Pio’s Place Revisited

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In honor of St. Pio’s feast day which we just celebrated on Friday, I’m going to re-post our Padre Pio story from earlier in February. Enjoy!

  I just have to share my favorite moment of the year: finding our home. It was truly (without being cliché) a miracle.

For the past nine and a half months, we had been living with my family. We moved in with CG still commuting 2 1/2 hours to work each morning to and fro from NYC. Our plan was to save up for a house, but every possible avenue we took didn’t seem to pan out.  "Where does God want us?" we constantly inquired. We prayed, talked and seemed to seek out every option we could imagine. We felt at a dead end. It felt like we couldn’t see anything beyond living in the basement.

The exhaustion from commuting paired with our confusion as to our path lead to a bit of stress between CG and myself. We just so badly wanted to "plant our roots" and establish our life as a family. Our deepest desire was to find our Nazareth…our home close to family & job.  The constancy of "transition" was like laboring for months on end with no birth in sight. We needed a spiritual epidural to carry us through to the delivery of finding a home.

Spur of the moment we decided on Columbus Day weekend to pack up the station wagon and drive down to the Padre Pio shrine. Padre Pio had been knocking on our hearts  lately, so had Our Lady of Fatima…but for some reason we said “let’s go” and we were off. Luckily the National Shrine was nearby and it was an exact replica of the real shrine in Italy. We arrived there eager & anxious to pour out our petitions. We cried, prayed & lit candles- begging God to show us where we belonged and to give CG fulfillment with his work. I left the shrine hopeful & revived. CG was still weary. But we all returned to our proper work stations on Monday morning with hope in our hearts, even if it was just barely glimmering.

Tuesday came, and the doubt started to creep in again. We knew in the depths of our hearts that God was leading us somewhere, but we felt spent and still questioning…how much longer? I flicked on the radio just as an evangelical minister was coming on the local Christian station. It was just one of those “burden” moments, where suddenly, everything just feels so…heavy. He came on loud & strong saying exactly what my soul needed to hear:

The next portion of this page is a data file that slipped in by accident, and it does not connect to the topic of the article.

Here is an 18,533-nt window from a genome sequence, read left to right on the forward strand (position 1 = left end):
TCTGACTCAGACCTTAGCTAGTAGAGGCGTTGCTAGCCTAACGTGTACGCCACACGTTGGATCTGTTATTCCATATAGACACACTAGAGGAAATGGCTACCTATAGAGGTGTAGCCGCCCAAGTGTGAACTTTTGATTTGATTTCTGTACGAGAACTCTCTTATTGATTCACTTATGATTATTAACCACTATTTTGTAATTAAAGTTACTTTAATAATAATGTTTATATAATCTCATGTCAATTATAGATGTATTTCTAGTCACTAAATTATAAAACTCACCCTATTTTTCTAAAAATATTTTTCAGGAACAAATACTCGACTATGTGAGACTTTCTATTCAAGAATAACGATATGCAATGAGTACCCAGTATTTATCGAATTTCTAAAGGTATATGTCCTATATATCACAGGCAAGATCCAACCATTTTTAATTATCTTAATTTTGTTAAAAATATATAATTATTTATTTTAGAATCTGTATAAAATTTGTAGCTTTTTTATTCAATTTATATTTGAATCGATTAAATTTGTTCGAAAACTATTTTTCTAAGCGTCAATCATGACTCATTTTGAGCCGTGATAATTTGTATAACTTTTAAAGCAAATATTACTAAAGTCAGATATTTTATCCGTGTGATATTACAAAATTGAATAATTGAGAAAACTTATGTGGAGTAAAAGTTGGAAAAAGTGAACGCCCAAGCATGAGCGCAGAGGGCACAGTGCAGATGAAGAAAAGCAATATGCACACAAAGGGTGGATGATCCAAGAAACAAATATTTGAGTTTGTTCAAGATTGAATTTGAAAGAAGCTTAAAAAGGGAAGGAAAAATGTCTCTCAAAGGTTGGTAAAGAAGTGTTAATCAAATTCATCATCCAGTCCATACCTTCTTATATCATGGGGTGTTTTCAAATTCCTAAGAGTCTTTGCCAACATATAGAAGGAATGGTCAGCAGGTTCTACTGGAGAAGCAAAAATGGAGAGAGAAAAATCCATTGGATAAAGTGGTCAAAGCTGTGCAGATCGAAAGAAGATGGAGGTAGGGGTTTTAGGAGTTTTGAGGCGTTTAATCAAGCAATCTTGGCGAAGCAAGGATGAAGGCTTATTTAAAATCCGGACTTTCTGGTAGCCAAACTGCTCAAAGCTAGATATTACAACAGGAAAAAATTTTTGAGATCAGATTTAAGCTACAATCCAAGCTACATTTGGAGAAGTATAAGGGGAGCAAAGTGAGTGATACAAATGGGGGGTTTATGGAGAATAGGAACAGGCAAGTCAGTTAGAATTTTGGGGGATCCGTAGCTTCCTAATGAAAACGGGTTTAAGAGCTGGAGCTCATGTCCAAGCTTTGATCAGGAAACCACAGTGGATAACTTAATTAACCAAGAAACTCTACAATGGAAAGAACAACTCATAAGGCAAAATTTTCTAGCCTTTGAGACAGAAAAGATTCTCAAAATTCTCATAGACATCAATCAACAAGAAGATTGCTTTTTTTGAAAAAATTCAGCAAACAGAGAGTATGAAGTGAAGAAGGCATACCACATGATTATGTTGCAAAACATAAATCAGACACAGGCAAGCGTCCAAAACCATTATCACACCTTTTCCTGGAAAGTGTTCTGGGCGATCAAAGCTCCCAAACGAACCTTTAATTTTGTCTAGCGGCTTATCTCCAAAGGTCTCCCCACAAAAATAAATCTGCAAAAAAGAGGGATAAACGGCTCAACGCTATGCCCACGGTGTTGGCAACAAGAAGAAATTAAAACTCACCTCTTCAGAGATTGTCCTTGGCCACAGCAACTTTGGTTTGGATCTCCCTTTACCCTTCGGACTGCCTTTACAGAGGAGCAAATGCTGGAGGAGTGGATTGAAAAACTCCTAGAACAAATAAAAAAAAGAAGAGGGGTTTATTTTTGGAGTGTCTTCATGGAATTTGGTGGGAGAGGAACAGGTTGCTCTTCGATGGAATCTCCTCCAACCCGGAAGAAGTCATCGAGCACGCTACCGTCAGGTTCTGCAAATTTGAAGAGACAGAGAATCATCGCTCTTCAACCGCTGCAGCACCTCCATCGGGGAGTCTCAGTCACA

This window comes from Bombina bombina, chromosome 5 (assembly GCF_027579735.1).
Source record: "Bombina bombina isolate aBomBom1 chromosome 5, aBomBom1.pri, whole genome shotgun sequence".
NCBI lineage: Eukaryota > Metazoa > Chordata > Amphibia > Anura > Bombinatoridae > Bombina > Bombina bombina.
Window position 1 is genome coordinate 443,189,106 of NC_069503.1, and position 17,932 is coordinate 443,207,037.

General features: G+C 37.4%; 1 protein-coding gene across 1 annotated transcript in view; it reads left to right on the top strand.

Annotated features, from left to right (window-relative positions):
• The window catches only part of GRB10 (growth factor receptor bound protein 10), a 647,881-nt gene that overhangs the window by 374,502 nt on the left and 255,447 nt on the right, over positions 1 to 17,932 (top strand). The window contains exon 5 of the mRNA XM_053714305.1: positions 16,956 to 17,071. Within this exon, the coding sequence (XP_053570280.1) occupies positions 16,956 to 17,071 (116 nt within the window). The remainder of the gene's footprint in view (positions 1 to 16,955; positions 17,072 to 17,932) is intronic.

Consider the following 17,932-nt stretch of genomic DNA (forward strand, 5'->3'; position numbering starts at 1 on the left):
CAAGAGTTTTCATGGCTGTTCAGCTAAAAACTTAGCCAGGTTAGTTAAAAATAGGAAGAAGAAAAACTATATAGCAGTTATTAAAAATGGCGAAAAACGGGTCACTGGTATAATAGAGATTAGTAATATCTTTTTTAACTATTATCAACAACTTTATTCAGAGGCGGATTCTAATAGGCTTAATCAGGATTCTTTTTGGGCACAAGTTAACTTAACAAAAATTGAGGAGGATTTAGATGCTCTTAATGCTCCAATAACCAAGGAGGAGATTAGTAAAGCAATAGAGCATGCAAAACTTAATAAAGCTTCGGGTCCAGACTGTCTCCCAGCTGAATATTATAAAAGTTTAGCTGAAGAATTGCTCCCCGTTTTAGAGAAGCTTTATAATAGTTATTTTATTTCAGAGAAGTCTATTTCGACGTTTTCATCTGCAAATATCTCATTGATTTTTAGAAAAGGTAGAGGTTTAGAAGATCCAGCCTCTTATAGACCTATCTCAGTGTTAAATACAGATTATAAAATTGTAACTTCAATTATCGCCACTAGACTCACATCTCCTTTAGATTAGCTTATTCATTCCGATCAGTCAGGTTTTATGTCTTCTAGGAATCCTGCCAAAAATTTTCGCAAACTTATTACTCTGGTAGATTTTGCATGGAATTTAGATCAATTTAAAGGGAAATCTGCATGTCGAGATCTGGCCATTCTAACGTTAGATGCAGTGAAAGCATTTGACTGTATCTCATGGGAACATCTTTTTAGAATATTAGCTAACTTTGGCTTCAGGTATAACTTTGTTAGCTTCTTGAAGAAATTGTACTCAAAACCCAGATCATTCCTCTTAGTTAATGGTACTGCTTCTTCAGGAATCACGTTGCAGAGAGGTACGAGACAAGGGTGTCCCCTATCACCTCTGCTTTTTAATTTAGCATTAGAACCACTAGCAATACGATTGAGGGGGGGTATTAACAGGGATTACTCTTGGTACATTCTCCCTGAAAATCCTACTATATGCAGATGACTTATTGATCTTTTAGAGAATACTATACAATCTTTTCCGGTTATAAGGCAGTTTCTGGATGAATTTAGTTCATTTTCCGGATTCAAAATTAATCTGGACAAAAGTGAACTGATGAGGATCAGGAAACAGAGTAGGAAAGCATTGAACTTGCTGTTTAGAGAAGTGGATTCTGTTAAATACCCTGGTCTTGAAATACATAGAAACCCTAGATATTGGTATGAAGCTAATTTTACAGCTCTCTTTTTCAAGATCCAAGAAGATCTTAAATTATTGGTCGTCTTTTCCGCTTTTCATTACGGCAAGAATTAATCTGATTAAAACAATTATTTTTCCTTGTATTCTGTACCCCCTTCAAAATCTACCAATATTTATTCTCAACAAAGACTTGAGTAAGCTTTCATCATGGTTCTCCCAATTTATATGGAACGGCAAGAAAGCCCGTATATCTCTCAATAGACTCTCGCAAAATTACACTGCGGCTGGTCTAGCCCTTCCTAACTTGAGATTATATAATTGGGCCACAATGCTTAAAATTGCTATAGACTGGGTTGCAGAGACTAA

“Stop thinking that your deepest desires aren’t worthy of God’s ears! Even the smallest request gives God glory! It honors God to petition him with the desires of your heart! Ask & you shall receive! Honor your God! You are just human…you can do nothing without him! Ask him right now for what it is in your heart that you desire! Give God the glory he so deserves! Glorify Him with your petitions!”

It was true. All along I had been petitioning God half heartedly. I felt unworthy to ask for such a selfish thing as a home, when there were so many other people dying, ill, lonely, hurt, that needed a miracle more than us. Even at the shrine, after we prayed with the stigmata glove of Padre Pio, I looked around at all the prayer requests scribbled on papers about this one or that one sick with cancer, or who died in a car accident, or who wanted to have children. I felt ashamed to slide my request of “Please help us find a home” in amongst the truly deserving. But that Tuesday morning, I know it was not coincidence that I heard that minister speaking. He was right.  I clicked off the radio abruptly, spun around to face Padre Pio’s holy card on the fridge and spluttered out

“Ok. Fine. This is me asking for a house. I am asking you to intercede for us. Please. And help CG find fulfillment in his job. It’s in your hands now…”

That day, totally unexpectedly I get a phone call from CG. His boss had approached him and said they wanted to set him up with a satellite office near the town we were living. CG was shocked. He called me and told me to call a real estate agent…we both knew this was the miracle we were praying for. The only chance we had of buying a house was if he got a new job closer to our purchase area or if his job relocated him. We never thought they would approach him. So the gates were opened and the race was on. At last! We were going to plant our family!